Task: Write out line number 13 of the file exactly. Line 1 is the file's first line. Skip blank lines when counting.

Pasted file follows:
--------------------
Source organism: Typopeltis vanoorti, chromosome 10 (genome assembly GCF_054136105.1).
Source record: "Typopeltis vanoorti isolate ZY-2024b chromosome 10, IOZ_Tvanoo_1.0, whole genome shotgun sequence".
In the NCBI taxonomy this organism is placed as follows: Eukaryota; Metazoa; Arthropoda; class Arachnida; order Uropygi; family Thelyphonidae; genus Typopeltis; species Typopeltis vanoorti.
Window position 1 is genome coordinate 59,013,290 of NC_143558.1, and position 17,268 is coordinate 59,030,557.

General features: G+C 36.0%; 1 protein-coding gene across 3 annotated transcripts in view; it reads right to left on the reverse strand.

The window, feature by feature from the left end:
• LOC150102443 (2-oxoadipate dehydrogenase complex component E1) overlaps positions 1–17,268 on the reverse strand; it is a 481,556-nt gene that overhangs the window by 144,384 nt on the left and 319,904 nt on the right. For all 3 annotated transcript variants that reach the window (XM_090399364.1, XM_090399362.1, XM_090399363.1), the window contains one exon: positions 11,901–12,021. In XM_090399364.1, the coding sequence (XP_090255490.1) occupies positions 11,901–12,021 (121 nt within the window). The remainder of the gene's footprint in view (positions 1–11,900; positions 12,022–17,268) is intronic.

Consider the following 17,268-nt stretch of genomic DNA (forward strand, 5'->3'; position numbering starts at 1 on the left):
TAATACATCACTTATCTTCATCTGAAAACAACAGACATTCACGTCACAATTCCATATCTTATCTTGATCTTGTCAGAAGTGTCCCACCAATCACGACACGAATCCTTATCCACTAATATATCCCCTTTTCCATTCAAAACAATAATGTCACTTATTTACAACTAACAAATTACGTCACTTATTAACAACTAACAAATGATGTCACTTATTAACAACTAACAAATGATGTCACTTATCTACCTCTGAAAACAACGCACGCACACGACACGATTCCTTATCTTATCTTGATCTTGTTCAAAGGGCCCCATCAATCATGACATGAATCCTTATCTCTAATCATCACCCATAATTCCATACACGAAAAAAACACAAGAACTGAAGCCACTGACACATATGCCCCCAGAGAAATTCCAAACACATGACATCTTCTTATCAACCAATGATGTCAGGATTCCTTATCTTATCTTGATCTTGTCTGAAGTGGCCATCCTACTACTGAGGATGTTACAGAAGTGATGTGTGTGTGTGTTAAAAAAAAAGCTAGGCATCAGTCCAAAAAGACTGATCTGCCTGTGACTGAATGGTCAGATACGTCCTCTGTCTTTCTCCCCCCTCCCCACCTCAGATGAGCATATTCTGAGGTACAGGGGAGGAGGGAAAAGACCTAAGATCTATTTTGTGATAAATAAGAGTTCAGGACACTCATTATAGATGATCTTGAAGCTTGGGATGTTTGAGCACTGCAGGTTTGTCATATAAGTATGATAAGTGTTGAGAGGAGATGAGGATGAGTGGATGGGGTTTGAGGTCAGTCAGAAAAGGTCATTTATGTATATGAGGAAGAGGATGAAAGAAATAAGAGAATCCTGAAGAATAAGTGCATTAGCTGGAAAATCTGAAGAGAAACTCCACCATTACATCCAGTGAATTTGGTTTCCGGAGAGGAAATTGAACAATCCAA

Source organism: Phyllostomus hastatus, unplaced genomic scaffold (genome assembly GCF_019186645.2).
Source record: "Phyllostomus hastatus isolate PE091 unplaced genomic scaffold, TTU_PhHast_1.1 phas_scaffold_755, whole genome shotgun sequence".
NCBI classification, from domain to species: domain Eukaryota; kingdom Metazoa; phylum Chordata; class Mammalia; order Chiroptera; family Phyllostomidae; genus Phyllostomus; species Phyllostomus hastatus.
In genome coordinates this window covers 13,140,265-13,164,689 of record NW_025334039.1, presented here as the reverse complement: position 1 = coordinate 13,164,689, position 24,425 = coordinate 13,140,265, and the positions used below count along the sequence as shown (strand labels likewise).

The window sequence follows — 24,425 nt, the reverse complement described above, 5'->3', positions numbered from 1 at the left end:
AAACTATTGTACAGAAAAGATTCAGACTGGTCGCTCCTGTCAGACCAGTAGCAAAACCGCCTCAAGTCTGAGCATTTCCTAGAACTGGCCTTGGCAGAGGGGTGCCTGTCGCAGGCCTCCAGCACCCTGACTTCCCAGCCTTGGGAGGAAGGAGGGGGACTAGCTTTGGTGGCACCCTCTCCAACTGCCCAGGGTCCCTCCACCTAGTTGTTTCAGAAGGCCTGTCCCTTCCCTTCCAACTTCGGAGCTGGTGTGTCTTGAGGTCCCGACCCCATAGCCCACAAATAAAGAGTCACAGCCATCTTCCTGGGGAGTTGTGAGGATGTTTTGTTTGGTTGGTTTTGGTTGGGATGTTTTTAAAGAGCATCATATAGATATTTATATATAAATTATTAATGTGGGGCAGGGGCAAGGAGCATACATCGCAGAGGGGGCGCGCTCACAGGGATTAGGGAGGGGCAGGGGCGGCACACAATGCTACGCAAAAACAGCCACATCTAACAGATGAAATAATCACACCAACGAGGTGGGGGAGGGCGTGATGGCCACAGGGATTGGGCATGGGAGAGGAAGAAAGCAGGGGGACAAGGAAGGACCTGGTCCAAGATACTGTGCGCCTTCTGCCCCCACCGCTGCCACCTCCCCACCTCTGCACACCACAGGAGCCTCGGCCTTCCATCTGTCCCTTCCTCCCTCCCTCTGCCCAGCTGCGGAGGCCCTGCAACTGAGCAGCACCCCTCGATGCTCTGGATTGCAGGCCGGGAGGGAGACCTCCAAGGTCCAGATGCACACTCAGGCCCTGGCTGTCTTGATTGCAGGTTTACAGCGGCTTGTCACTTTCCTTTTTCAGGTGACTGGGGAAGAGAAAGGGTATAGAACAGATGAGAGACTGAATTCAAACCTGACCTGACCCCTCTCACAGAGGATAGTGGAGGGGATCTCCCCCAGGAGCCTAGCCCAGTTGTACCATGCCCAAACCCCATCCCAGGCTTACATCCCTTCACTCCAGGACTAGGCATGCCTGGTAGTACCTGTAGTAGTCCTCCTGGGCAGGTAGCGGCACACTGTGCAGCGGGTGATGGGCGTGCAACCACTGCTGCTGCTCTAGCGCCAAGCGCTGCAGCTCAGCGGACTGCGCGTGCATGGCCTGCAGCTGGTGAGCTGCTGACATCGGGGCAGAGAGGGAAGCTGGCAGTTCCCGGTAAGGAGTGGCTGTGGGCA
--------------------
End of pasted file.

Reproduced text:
In genome coordinates this window covers 13,140,265-13,164,689 of record NW_025334039.1, presented here as the reverse complement: position 1 = coordinate 13,164,689, position 24,425 = coordinate 13,140,265, and the positions used below count along the sequence as shown (strand labels likewise).